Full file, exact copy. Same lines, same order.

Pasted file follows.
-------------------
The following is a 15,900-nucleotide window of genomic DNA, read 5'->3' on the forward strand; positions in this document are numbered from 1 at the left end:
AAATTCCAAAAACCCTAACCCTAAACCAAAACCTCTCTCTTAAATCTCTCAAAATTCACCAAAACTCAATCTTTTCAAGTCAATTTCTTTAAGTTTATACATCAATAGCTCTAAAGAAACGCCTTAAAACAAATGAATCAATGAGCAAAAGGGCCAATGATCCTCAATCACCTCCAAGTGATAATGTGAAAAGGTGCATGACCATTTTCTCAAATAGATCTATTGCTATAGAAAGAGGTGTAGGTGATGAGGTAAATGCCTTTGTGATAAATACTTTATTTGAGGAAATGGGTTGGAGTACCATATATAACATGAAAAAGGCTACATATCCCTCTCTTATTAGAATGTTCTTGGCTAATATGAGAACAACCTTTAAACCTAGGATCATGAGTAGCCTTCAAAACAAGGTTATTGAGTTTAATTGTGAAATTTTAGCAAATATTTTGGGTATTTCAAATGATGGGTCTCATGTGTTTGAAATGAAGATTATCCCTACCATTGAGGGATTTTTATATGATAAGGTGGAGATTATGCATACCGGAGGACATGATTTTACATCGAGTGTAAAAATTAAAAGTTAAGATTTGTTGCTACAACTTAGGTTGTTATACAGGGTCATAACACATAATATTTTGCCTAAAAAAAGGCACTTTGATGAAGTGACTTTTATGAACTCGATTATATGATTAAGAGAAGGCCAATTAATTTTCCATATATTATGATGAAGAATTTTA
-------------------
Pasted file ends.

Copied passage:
The following is a 15,900-nucleotide window of genomic DNA, read 5'->3' on the forward strand; positions in this document are numbered from 1 at the left end:
AAATTCCAAAAACCCTAACCCTAAACCAAAACCTCTCTCTTAAATCTCTCAAAATTCACCAAAACTCAATCTTTTCAAGTCAATTTCTTTAAGTTTATACATCAATAGCTCTAAAGAAACGCCTTAAAACAAATGAATCAATGAGCAAAAGGGCCAATGATCCTCAATCACCTCCAAGTGATAATGTGAAAAGGTGCATGACCATTTTCTCAAATAGATCTATTGCTATAGAAAGAGGTGTAGGTGATGAGGTAAATGCCTTTGTGATAAATACTTTATTTGAGGAAATGGGTTGGAGTACCATATATAACATGAAAAAGGCTACATATCCCTCTCTTATTAGAATGTTCTTGGCTAATATGAGAACAACCTTTAAACCTAGGATCATGAGTAGCCTTCAAAACAAGGTTATTGAGTTTAATTGTGAAATTTTAGCAAATATTTTGGGTATTTCAAATGATGGGTCTCATGTGTTTGAAATGAAGATTATCCCTACCATTGAGGGATTTTTATATGATAAGGTGGAGATTATGCATACCGGAGGACATGATTTTACATCGAGTGTAAAAATTAAAAGTTAAGATTTGTTGCTACAACTTAGGTTGTTATACAGGGTCATAACACATAATATTTTGCCTAAAAAAAGGCACTTTGATGAAGTGACTTTTATGAACTCGATTATATGATTAAGAGAAGGCCAATTAATTTTCCATATATTATGATGAAGAATTTTA